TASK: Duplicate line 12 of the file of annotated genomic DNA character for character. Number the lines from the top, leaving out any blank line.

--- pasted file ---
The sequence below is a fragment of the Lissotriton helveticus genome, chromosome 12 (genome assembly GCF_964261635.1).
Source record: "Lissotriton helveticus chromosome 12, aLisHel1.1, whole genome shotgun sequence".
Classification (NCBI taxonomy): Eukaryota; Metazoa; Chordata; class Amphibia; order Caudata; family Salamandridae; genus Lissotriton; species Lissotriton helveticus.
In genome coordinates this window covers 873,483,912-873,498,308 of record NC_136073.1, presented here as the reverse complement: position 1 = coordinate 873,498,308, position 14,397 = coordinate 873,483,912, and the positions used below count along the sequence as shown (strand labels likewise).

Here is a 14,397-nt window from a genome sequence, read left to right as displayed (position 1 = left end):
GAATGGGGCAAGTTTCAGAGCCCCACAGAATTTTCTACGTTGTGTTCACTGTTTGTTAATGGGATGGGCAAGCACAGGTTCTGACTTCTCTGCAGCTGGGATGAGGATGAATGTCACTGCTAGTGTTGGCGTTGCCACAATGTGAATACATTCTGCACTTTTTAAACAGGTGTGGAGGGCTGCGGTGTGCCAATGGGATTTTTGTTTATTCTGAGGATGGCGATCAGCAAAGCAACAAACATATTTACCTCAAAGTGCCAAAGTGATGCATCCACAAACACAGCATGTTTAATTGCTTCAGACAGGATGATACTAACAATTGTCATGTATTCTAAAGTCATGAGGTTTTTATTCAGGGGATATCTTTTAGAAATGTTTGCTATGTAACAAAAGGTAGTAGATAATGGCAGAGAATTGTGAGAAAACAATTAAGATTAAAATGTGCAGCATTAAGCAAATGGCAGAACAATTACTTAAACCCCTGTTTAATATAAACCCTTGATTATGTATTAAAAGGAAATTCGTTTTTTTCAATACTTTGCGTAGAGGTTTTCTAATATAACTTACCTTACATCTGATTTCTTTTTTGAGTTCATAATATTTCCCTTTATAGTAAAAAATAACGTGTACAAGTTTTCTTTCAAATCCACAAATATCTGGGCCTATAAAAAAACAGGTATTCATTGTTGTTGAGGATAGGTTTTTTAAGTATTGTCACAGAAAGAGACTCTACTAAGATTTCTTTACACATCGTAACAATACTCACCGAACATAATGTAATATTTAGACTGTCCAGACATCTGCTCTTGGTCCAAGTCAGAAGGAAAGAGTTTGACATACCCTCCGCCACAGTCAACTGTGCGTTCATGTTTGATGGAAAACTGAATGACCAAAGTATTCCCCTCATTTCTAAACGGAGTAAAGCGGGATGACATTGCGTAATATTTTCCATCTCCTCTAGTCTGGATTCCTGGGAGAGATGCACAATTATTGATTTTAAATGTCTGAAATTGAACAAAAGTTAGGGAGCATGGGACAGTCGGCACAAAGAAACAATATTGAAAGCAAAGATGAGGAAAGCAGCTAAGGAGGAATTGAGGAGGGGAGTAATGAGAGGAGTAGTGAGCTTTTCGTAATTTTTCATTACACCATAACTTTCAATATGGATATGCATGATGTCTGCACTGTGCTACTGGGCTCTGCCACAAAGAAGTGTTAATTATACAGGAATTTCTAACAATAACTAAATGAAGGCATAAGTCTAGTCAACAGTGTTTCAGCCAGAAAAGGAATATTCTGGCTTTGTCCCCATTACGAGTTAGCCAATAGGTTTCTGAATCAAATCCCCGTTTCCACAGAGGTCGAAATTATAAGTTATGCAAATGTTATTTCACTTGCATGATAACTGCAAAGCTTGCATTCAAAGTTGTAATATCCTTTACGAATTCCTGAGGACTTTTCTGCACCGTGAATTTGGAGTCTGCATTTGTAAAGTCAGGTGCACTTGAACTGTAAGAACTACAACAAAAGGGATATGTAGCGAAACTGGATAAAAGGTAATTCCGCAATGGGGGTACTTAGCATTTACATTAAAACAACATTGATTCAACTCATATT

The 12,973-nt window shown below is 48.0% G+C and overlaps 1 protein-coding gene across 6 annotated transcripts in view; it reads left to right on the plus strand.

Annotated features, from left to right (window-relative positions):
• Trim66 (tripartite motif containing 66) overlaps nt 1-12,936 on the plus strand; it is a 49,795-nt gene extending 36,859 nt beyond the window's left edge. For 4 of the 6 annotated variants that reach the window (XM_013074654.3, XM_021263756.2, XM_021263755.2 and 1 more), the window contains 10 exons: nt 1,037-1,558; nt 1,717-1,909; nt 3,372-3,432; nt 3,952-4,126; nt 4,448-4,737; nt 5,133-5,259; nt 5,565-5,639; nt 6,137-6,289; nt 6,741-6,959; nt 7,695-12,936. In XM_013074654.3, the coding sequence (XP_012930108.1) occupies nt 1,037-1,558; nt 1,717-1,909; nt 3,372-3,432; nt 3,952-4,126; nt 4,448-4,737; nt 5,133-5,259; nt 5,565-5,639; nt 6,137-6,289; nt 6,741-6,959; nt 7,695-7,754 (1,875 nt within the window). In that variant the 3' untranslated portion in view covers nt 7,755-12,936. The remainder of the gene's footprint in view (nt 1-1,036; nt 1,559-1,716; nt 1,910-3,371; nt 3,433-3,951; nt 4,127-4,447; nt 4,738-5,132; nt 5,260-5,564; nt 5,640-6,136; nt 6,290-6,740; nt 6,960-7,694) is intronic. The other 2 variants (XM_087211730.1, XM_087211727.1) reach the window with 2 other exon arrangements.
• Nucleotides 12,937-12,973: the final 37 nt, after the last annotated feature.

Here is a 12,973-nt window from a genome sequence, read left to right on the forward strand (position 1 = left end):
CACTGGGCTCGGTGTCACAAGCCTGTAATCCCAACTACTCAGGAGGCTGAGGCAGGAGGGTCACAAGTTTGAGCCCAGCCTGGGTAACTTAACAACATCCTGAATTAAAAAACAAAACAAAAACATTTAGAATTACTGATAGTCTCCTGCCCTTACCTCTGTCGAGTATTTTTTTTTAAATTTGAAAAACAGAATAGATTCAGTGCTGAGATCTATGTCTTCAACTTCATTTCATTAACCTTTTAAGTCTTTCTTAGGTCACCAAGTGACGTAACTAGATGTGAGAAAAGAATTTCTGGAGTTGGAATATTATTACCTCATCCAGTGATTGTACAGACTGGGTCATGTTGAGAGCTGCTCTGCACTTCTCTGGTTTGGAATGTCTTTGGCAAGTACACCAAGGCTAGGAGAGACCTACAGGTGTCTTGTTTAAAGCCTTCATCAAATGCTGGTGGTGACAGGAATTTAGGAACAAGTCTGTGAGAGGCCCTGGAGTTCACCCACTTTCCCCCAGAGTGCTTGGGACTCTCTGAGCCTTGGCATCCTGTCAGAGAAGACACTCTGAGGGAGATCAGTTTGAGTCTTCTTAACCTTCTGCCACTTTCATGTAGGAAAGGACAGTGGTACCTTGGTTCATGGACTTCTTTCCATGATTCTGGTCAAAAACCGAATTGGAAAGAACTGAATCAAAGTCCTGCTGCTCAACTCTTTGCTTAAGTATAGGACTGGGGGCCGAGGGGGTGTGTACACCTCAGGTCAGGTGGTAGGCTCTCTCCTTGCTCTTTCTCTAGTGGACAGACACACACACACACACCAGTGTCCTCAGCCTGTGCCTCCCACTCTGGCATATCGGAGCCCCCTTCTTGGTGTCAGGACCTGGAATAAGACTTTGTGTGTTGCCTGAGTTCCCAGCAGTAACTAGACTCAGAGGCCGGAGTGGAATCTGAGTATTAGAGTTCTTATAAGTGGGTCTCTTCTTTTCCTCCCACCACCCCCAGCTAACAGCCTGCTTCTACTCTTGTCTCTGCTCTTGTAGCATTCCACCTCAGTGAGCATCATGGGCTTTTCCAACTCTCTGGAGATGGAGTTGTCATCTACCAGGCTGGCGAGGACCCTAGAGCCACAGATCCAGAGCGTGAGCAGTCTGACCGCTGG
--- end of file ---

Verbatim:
CACTGGGCTCGGTGTCACAAGCCTGTAATCCCAACTACTCAGGAGGCTGAGGCAGGAGGGTCACAAGTTTGAGCCCAGCCTGGGTAACTTAACAACATCCTGAATTAAAAAACAAAACAAAAACATTTAGAATTACTGATAGTCTCCTGCCCTTACCTCTGTCGAGTATTTTTTTTTAAATTTGAAAAACAGAATAGATTCAGTGCTGAGATCTATGTCTTCAACTTCATTTCATTAACCTTTTAAGTCTTTCTTAGGTCACCAAGTGACGTAACTAGATGTGAGAAAAGAATTTCTGGAGTTGGAATATTATTACCTCATCCAGTGATTGTACAGACTGGGTCATGTTGAGAGCTGCTCTGCACTTCTCTGGTTTGGAATGTCTTTGGCAAGTACACCAAGGCTAGGAGAGACCTACAGGTGTCTTGTTTAAAGCCTTCATCAAATGCTGGTGGTGACAGGAATTTAGGAACAAGTCTGTGAGAGGCCCTGGAGTTCACCCACTTTCCCCCAGAGTGCTTGGGACTCTCTGAGCCTTGGCATCCTGTCAGAGAAGACACTCTGAGGGAGATCAGTTTGAGTCTTCTTAACCTTCTGCCACTTTCATGTAGGAAAGGACAGTGGTACCTTGGTTCATGGACTTCTTTCCATGATTCTGGTCAAAAACCGAATTGGAAAGAACTGAATCAAAGTCCTGCTGCTCAACTCTTTGCTTAAGTATAGGACTGGGGGCCGAGGGGGTGTGTACACCTCAGGTCAGGTGGTAGGCTCTCTCCTTGCTCTTTCTCTAGTGGACAGACACACACACACACACCAGTGTCCTCAGCCTGTGCCTCCCACTCTGGCATATCGGAGCCCCCTTCTTGGTGTCAGGACCTGGAATAAGACTTTGTGTGTTGCCTGAGTTCCCAGCAGTAACTAGACTCAGAGGCCGGAGTGGAATCTGAGTATTAGAGTTCTTATAAGTGGGTCTCTTCTTTTCCTCCCACCACCCCCAGCTAACAGCCTGCTTCTACTCTTGTCTCTGCTCTTGTAGCATTCCACCTCAGTGAGCATCATGGGCTTTTCCAACTCTCTGGAGATGGAGTTGTCATCTACCAGGCTGGCGAGGACCCTAGAGCCACAGATCCAGAGCGTGAGCAGTCTGACCGCTGG